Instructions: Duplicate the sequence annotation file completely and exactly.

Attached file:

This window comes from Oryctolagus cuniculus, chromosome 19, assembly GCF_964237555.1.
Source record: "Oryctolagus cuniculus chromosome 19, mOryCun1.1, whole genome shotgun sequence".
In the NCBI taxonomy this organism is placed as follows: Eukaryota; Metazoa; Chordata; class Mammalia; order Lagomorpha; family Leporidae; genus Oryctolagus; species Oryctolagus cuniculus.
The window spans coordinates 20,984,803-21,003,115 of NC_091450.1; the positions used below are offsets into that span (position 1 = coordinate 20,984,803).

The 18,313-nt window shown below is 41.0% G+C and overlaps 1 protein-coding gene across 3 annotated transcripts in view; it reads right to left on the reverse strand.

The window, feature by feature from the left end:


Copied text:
This window comes from Oryctolagus cuniculus, chromosome 19, assembly GCF_964237555.1.
Source record: "Oryctolagus cuniculus chromosome 19, mOryCun1.1, whole genome shotgun sequence".
In the NCBI taxonomy this organism is placed as follows: Eukaryota; Metazoa; Chordata; class Mammalia; order Lagomorpha; family Leporidae; genus Oryctolagus; species Oryctolagus cuniculus.
The window spans coordinates 20,984,803-21,003,115 of NC_091450.1; the positions used below are offsets into that span (position 1 = coordinate 20,984,803).

The 18,313-nt window shown below is 41.0% G+C and overlaps 1 protein-coding gene across 3 annotated transcripts in view; it reads right to left on the reverse strand.

The window, feature by feature from the left end: